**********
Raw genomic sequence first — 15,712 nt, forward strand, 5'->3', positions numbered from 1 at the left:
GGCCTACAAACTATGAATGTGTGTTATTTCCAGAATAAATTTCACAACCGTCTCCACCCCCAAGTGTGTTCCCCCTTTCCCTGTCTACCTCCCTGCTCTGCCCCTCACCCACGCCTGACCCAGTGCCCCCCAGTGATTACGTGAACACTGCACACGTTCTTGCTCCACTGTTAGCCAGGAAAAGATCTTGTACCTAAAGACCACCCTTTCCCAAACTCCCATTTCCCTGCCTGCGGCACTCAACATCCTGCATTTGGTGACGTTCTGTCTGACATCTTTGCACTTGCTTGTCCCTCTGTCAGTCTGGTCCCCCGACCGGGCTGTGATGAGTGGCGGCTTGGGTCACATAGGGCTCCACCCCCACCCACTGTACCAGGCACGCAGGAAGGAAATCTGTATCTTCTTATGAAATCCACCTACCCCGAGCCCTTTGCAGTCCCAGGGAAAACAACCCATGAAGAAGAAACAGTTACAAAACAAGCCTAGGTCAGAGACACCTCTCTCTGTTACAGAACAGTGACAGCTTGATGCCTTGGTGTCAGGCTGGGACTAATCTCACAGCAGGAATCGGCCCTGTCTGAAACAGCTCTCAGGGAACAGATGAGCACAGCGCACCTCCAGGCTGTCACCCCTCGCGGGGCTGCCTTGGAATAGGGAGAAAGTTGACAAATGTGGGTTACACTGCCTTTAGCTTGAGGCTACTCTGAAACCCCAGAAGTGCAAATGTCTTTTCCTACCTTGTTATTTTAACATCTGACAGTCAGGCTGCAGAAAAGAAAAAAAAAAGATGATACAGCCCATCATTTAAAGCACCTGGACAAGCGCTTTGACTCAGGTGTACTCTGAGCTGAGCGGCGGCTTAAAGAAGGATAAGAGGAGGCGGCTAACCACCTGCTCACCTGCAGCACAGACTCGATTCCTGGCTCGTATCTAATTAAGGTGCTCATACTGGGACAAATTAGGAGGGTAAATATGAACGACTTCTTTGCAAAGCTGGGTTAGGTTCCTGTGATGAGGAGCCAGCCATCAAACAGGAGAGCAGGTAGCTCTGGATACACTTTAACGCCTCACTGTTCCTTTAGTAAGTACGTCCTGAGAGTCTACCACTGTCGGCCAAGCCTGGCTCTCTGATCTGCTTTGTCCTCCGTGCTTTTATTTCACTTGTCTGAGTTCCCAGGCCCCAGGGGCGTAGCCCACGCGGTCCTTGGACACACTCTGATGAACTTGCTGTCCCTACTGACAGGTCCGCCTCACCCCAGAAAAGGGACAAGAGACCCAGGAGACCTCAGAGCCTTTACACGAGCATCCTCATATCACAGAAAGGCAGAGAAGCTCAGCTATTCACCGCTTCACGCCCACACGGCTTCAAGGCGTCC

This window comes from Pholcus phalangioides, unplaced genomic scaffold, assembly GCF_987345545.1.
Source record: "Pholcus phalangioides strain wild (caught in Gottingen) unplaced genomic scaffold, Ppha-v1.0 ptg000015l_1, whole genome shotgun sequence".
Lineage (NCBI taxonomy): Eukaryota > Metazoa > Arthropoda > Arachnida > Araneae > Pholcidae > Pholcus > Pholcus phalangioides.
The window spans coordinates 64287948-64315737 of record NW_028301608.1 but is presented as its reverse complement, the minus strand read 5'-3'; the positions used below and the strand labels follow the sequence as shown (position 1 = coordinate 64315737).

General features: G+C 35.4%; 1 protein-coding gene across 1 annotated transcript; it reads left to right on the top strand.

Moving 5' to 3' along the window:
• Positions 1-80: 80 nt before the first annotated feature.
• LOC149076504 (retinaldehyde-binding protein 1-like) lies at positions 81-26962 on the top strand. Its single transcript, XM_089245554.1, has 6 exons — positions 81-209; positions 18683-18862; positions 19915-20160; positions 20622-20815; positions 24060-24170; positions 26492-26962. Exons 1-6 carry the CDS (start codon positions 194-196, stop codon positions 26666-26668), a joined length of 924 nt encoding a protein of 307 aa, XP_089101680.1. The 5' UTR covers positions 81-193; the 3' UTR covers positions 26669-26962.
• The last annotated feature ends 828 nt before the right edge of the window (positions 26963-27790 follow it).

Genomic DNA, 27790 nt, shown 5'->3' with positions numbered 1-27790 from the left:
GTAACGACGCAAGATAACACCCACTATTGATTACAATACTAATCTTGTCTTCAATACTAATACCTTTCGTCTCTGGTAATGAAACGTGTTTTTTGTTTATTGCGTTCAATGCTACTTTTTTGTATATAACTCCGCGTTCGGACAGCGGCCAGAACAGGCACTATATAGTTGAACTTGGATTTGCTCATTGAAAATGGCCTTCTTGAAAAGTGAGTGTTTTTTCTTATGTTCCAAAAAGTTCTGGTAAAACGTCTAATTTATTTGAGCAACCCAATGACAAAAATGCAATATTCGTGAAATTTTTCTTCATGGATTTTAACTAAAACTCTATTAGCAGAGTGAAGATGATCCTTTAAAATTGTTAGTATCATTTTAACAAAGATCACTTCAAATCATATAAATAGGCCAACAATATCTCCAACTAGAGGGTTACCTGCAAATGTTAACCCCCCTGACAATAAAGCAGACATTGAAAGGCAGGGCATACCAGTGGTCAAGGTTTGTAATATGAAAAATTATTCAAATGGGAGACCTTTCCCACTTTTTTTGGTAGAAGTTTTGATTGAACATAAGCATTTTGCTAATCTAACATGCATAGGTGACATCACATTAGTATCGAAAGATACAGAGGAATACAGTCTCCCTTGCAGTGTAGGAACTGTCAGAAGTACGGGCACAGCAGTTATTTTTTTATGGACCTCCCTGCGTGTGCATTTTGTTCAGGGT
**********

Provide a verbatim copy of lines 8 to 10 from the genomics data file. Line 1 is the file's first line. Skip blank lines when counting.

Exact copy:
Moving 5' to 3' along the window:
• Positions 1-80: 80 nt before the first annotated feature.
• LOC149076504 (retinaldehyde-binding protein 1-like) lies at positions 81-26962 on the top strand. Its single transcript, XM_089245554.1, has 6 exons — positions 81-209; positions 18683-18862; positions 19915-20160; positions 20622-20815; positions 24060-24170; positions 26492-26962. Exons 1-6 carry the CDS (start codon positions 194-196, stop codon positions 26666-26668), a joined length of 924 nt encoding a protein of 307 aa, XP_089101680.1. The 5' UTR covers positions 81-193; the 3' UTR covers positions 26669-26962.